In the articulation of the Solar Letters the tip or the blade of the tongue is involved in the pronunciation. The tip or the blade of the tongue does not play any part in the articulation of the Lunar Letters.

Note: If you want to go through examples from all the Solar and Lunar Letters, then you can do so by clicking here:

(1) http://www.islamictreasure.com/wp-content/uploads/2011/10/Sun-and-Moon-letters-chart.pdf
or
(2) http://www.systemoflife.com/attachments/article/345/SunandMoonletterschart.pdf

This is just a supplementary note. No need of learning them up.

Examples from The Qur’an and the Ahadeeth

Example 1: 

The ista’aadha which we say:أعوذُ بِٱللَّهِ مِنَ ٱلشَّيۡطَٰنِ ٱلرَّجِيمِ  (A’udhu billahi min ash-shaytaan-ir-rajeem).

Translation: I seek protection in Allah from the accursed shaytaan.

Points to Note: 

(1) “Min” is a preposition (we will learn about it in later Lessons, Insha’Allah). Like any other preposition, it also changes the case of the noun to which it is attached into Genitive (majroor). So the noun “Shaytaan” is in the Benitive case and hence written “Shaytaani”

(2) We have the use of solar letters here when we pronounce “ash-shaytaan” and “ar-rajeem”

Example 2: 

Allah says in the Qur’an Surah 2 verse 284 : لِّلَّهِ مَا فِي ٱلسَّمَٰوَٰتِ وَمَا فِي ٱلۡأَرۡضِۗ  (Lillāhi Mā Fīs-Samāwāti Wa Mā Fīl-‘Arđi)

Translation: To Allah belongs whatever is in the heavens and whatever is in the earth.

Points to Note: 

(1) The preposition “fee” has made the nouns into Genitive (majroor) case “Samawati” and “Ardi”

(2) Use of “Al” before “Samawati” and “Ardi”

(3) Use of solar letter here when we pronounce “As-Samawati” and use of lunar Letter when we pronounce “Al-Ardi”

(4) Also, the fact that the “Alif” of “Al” is not pronounced when it has any word before it. Hence we have “Fis-samawati” not “Fi As-samawati” and likewise “Fil-ardi” and not “Fil Al-ardi”

Example 3:

It is mentioned in the Qur’an in Surah 3 verse 8:  إِنَّكَ أَنتَ ٱلۡوَهَّابُ (‘Innaka ‘Anta Al-Wahhābu)

Translation: Truly, You are the Bestower.

Points to Note: 

(1) Use of the pronoun “Anta”

(2) Use of “Al” before “Wahhab” and the absence of “tanween”. So it is not “Al-Wahhabu-n)

(3) “Wahhab” is one of the names of Allah mentioned in the Qur’an. [This was necessary for those of you to know who did not knew this, as there are many who unknowingly abuse this term]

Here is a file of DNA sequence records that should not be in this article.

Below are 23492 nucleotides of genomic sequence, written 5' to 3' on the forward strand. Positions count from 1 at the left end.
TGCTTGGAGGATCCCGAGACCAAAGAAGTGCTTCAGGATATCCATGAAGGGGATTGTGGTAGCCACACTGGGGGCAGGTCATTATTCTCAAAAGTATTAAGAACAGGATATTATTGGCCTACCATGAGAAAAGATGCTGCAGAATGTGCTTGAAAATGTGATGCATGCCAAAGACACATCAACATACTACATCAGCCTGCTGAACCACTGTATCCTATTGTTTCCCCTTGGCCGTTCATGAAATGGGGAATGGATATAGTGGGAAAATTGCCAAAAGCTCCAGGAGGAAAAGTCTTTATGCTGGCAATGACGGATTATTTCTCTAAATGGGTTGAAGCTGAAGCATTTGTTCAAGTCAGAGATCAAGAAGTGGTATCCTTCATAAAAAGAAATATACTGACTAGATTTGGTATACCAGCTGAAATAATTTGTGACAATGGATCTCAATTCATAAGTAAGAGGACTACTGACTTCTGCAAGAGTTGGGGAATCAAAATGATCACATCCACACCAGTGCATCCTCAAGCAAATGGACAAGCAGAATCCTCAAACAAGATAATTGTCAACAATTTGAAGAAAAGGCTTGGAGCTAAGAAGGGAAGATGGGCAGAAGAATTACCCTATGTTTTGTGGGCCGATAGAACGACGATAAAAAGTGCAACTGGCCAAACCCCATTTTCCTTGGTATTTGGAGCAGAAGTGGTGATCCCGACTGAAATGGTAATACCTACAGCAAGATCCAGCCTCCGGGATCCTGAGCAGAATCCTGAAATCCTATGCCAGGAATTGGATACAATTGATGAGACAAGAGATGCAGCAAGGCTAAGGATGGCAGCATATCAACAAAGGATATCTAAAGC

Example 4:

Allah says in the Qur’an in Surah 15 verse 49: نَبِّئۡ عِبَادِيٓ أَنِّيٓ أَنَا ٱلۡغَفُورُ ٱلرَّحِيمُ (Nabbi’ `Ibādī ‘Annī ‘Anā Al-Ghafūru r-Raĥīmu)

Translation: [O Muhammad (sallallahu ‘alayhi wasallam)], inform My servants that it is I who am the Forgiving, the Merciful.

Points to Note: 

(1) Use of the pronoun “Ana”

(2) Use of “Al” before “Ghafuru” and “Rahimu”

(3) Use of lunar letter here when we pronounce “Al-Ghafuru” and use of solar Letter when we pronounce “Ar-Rahim”

Example 5:

At last we quote one hadeeth from our beloved Prophet Muhammad (sallallahu ‘alayhi wasallam):

عن أبي هريرة رضي الله عنه ، عن النبي صلى الله عليه وسلم ، قال

وما اجتمع قوم في بيت من بيوت الله يتلون كتاب الله ويتدارسونه بينهم إلا نزلت عليهم السكينة وغشيتهم الرحمة وحفتهم الملائكة وذكرهم الله فيمن عنده

رواه مسلم [ رقم : 2699 ]

Translation: Abu Hurairah (radhiallahu ‘anhu) narrated that the Messenger of Allah (sallallahu ‘alayhi wasallam) said:

“No group of people shall gather in a/any house from the many houses of Allah, to recite the Book of Allah, and to study it amongst each other, except that tranquility will descend upon them, mercy will envelop them, the angels will surround them, and Allah will mention them to those who are with him.”
Reported by Muslim 2699.

f) Some Solved Examples to Test Your Progress :

الرَّجُلُ طالِبٌ (ar-rajulu taalibun) – The man is a student

أنا خالِدٌ وَ أنا في فَصْلٍٍ (ana Khaalidun wa ana fi faslin) – I am Khaalid and I am in a class.

نَعَمْ , أنا رَجُلٌ (na’am, ana rajulun) – Yes, I am a man.

لا , أَنْتِ وَ مُحَمَّدٌ طُلابٌ (laa, anti wa Muhammadun tullaabun) – No, you (f) and Muhammad are students.

مُحَمَّدٌ في الْبَيْتِ , وَ نَحْنُ في فُصولٍ (Muhammadun fil bayti, wa nahnu fi fusoolin) – Muhammad is in the house, and we are in classrooms.

نَحْنُ في الْبُيوتِ وَ أَنْتُمْ في الْفُصولِ (Nahnu fil-buyuti wa antum fil-fusooli) – We are in the houses and you (plural) are in the classrooms.

Advice:

We are here to help you and waiting to answer your queries Insha’Allah.
Anyone having any queries after they go through Lesson 2 can post his/her questions/queries here: http://www.islamictreasure.com/forums/index.php?topic=15 or contact us Insha’Allah.

Note:

(1) Don’t feel shy that your question may sound silly or something like that. We are here to help you learn the language properly Insha’Allah, and if you don’t clear even your minutest doubt then you will be building on a weak platform. You need to master the fundamentals and basics to build the whole building of learning Arabic Grammar.

(2) Few questions will soon be posted related to Lesson 2, to test what you have learnt Insha’Allah.

(3) Those who are following or taking up the course are requested to write down the vocabularies and the sentences in Arabic which they find in the lesson on a piece of paper insha’Allah. (Even if you take printouts, you should still write down the vocabulary and sentences in Arabic on a piece of Paper).

You will yourself notice why we recommend this Insha’Allah.

May Allah ease our path of seeking Knowledge. Aameen.

JazakAllahu khayran.
wa’as salaamu ‘alaikum wa rahmatullahi wa barakatuhu.

 

Author: Islamic Treasure

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  1. Wow this is SO GOOD!!!